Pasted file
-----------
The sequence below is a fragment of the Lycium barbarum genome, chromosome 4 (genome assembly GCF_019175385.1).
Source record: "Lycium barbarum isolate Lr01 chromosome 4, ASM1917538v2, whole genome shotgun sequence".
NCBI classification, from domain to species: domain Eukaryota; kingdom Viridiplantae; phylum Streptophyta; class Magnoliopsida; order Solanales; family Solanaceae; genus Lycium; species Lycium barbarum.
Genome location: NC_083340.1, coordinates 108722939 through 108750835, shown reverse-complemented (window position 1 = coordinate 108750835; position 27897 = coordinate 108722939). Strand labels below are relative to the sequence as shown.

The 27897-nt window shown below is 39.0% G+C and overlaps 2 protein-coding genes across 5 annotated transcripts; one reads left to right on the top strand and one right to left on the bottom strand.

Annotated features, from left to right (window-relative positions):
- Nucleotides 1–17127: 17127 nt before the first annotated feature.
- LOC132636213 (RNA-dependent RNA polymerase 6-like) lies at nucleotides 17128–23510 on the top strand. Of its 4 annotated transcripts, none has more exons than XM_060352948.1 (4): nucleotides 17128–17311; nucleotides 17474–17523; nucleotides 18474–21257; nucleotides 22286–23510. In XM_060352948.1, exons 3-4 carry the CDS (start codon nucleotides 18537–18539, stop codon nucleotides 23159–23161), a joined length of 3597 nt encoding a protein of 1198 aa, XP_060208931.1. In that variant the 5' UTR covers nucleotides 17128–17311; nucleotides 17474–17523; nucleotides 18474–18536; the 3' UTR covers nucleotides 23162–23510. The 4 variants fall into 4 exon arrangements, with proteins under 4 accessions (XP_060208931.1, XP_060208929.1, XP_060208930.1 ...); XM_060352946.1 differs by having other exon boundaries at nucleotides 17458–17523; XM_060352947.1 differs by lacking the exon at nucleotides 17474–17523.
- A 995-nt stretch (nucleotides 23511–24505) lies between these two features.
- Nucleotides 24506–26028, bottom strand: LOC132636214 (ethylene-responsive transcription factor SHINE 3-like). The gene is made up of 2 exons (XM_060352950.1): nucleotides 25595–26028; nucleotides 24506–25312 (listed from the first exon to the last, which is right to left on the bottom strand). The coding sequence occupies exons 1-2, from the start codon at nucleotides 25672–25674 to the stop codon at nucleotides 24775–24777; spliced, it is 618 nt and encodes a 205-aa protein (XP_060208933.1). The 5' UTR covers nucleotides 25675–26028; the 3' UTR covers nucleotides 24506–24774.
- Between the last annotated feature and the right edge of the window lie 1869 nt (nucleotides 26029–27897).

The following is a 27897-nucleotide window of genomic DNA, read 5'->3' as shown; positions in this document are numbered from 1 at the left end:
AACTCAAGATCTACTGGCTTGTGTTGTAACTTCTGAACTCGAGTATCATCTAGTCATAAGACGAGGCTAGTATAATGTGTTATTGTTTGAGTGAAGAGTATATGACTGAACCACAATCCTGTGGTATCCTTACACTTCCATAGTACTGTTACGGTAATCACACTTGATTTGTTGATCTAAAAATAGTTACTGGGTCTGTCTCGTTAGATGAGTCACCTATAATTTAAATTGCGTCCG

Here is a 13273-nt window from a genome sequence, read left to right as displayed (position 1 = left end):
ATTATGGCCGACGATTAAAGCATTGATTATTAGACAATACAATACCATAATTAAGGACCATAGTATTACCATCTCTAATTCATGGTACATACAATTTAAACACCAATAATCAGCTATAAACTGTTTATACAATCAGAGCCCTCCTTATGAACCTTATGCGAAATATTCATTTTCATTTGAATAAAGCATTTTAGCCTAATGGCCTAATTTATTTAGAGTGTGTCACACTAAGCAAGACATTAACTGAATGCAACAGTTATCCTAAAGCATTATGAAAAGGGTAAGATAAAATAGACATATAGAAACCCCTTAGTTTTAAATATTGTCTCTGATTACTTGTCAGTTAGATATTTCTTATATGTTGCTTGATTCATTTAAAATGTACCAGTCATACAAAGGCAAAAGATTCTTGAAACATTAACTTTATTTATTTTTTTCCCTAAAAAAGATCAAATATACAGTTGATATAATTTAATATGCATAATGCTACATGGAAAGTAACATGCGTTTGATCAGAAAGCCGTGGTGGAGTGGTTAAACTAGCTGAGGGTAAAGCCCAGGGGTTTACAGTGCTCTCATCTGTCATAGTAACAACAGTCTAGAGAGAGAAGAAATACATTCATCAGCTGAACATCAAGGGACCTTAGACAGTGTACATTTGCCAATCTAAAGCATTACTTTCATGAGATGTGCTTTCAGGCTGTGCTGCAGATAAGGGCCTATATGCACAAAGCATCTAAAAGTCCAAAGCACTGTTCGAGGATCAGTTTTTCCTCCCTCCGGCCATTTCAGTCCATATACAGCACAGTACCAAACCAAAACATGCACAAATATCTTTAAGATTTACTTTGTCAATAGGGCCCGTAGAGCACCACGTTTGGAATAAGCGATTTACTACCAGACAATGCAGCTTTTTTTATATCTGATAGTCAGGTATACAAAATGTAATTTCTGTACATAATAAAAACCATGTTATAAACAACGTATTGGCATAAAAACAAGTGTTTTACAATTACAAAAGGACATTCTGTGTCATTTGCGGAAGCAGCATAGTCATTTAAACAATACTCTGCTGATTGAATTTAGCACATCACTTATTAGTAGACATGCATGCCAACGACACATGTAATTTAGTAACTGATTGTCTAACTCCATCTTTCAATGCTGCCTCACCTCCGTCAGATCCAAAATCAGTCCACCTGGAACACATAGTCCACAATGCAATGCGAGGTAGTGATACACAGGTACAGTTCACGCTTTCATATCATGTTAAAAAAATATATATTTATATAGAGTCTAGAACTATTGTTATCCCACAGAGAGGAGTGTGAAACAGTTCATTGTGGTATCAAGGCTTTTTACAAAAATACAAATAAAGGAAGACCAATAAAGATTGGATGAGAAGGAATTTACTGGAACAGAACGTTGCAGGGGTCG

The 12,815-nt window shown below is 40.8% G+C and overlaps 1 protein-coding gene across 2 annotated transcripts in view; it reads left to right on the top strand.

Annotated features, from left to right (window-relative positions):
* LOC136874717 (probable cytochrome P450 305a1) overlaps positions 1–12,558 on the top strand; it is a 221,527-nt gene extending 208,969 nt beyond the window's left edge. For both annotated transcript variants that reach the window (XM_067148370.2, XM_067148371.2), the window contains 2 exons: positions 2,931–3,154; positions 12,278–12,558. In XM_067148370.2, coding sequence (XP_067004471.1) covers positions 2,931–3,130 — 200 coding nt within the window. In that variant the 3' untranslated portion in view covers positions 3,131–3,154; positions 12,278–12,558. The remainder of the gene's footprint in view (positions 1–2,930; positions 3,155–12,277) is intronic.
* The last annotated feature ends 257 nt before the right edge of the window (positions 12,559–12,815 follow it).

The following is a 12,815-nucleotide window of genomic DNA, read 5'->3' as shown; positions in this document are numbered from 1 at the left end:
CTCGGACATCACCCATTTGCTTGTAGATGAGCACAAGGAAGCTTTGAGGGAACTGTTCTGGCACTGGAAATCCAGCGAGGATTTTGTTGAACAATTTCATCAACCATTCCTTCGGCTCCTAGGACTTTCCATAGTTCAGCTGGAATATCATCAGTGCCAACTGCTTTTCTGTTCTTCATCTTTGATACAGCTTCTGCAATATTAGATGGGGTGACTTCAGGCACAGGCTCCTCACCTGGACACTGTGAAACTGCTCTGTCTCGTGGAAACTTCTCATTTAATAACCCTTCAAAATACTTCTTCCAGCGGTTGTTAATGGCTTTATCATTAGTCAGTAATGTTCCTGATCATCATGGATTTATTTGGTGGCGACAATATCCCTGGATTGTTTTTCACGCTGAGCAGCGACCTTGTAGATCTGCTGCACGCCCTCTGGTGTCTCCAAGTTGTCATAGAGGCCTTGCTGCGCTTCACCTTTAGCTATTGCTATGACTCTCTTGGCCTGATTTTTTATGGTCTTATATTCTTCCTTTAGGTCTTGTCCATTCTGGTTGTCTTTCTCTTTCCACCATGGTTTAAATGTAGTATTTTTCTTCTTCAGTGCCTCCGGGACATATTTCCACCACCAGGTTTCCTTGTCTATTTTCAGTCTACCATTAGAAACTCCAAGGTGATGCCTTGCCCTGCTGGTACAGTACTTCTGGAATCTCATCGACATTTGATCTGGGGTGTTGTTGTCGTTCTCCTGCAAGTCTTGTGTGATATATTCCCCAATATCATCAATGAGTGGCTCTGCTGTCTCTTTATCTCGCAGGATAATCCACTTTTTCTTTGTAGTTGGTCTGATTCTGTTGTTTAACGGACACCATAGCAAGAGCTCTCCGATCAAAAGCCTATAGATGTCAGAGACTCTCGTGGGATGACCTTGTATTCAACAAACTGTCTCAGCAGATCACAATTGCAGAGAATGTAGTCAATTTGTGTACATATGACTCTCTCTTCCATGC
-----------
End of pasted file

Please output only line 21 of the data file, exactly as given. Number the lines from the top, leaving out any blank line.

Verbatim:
CTCGGACATCACCCATTTGCTTGTAGATGAGCACAAGGAAGCTTTGAGGGAACTGTTCTGGCACTGGAAATCCAGCGAGGATTTTGTTGAACAATTTCATCAACCATTCCTTCGGCTCCTAGGACTTTCCATAGTTCAGCTGGAATATCATCAGTGCCAACTGCTTTTCTGTTCTTCATCTTTGATACAGCTTCTGCAATATTAGATGGGGTGACTTCAGGCACAGGCTCCTCACCTGGACACTGTGAAACTGCTCTGTCTCGTGGAAACTTCTCATTTAATAACCCTTCAAAATACTTCTTCCAGCGGTTGTTAATGGCTTTATCATTAGTCAGTAATGTTCCTGATCATCATGGATTTATTTGGTGGCGACAATATCCCTGGATTGTTTTTCACGCTGAGCAGCGACCTTGTAGATCTGCTGCACGCCCTCTGGTGTCTCCAAGTTGTCATAGAGGCCTTGCTGCGCTTCACCTTTAGCTATTGCTATGACTCTCTTGGCCTGATTTTTTATGGTCTTATATTCTTCCTTTAGGTCTTGTCCATTCTGGTTGTCTTTCTCTTTCCACCATGGTTTAAATGTAGTATTTTTCTTCTTCAGTGCCTCCGGGACATATTTCCACCACCAGGTTTCCTTGTCTATTTTCAGTCTACCATTAGAAACTCCAAGGTGATGCCTTGCCCTGCTGGTACAGTACTTCTGGAATCTCATCGACATTTGATCTGGGGTGTTGTTGTCGTTCTCCTGCAAGTCTTGTGTGATATATTCCCCAATATCATCAATGAGTGGCTCTGCTGTCTCTTTATCTCGCAGGATAATCCACTTTTTCTTTGTAGTTGGTCTGATTCTGTTGTTTAACGGACACCATAGCAAGAGCTCTCCGATCAAAAGCCTATAGATGTCAGAGACTCTCGTGGGATGACCTTGTATTCAACAAACTGTCTCAGCAGATCACAATTGCAGAGAATGTAGTCAATTTGTGTACATATGACTCTCTCTTCCATGC